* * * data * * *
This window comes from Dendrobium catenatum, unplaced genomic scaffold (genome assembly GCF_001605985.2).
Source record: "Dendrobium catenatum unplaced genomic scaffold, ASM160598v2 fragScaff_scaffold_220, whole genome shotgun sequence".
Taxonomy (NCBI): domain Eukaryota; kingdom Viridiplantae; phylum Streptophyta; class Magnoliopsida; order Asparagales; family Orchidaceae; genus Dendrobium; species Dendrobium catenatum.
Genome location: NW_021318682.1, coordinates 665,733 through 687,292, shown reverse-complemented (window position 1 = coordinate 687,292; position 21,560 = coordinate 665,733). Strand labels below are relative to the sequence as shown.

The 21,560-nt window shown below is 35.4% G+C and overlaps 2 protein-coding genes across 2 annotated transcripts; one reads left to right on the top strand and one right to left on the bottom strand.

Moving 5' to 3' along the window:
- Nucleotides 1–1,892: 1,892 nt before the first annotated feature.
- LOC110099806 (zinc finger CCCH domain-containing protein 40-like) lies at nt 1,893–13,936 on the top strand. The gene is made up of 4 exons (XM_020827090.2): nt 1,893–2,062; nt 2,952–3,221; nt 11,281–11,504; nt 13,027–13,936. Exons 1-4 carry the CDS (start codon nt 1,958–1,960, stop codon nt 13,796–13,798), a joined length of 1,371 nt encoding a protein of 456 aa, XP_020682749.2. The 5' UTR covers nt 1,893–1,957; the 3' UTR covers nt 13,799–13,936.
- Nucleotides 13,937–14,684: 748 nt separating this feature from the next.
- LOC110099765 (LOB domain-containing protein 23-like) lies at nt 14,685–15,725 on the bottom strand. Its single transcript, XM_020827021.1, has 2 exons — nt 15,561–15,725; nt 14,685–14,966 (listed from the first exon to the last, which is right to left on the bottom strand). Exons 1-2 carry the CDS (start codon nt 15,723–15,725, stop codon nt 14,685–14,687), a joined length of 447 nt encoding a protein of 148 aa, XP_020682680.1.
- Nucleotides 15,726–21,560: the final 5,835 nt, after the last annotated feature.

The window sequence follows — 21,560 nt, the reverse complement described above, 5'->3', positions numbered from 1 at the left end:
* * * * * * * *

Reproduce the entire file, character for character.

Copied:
This window comes from Dendrobium catenatum, unplaced genomic scaffold (genome assembly GCF_001605985.2).
Source record: "Dendrobium catenatum unplaced genomic scaffold, ASM160598v2 fragScaff_scaffold_220, whole genome shotgun sequence".
Taxonomy (NCBI): domain Eukaryota; kingdom Viridiplantae; phylum Streptophyta; class Magnoliopsida; order Asparagales; family Orchidaceae; genus Dendrobium; species Dendrobium catenatum.
Genome location: NW_021318682.1, coordinates 665,733 through 687,292, shown reverse-complemented (window position 1 = coordinate 687,292; position 21,560 = coordinate 665,733). Strand labels below are relative to the sequence as shown.

The 21,560-nt window shown below is 35.4% G+C and overlaps 2 protein-coding genes across 2 annotated transcripts; one reads left to right on the top strand and one right to left on the bottom strand.

Moving 5' to 3' along the window:
- Nucleotides 1–1,892: 1,892 nt before the first annotated feature.
- LOC110099806 (zinc finger CCCH domain-containing protein 40-like) lies at nt 1,893–13,936 on the top strand. The gene is made up of 4 exons (XM_020827090.2): nt 1,893–2,062; nt 2,952–3,221; nt 11,281–11,504; nt 13,027–13,936. Exons 1-4 carry the CDS (start codon nt 1,958–1,960, stop codon nt 13,796–13,798), a joined length of 1,371 nt encoding a protein of 456 aa, XP_020682749.2. The 5' UTR covers nt 1,893–1,957; the 3' UTR covers nt 13,799–13,936.
- Nucleotides 13,937–14,684: 748 nt separating this feature from the next.
- LOC110099765 (LOB domain-containing protein 23-like) lies at nt 14,685–15,725 on the bottom strand. Its single transcript, XM_020827021.1, has 2 exons — nt 15,561–15,725; nt 14,685–14,966 (listed from the first exon to the last, which is right to left on the bottom strand). Exons 1-2 carry the CDS (start codon nt 15,723–15,725, stop codon nt 14,685–14,687), a joined length of 447 nt encoding a protein of 148 aa, XP_020682680.1.
- Nucleotides 15,726–21,560: the final 5,835 nt, after the last annotated feature.

The window sequence follows — 21,560 nt, the reverse complement described above, 5'->3', positions numbered from 1 at the left end: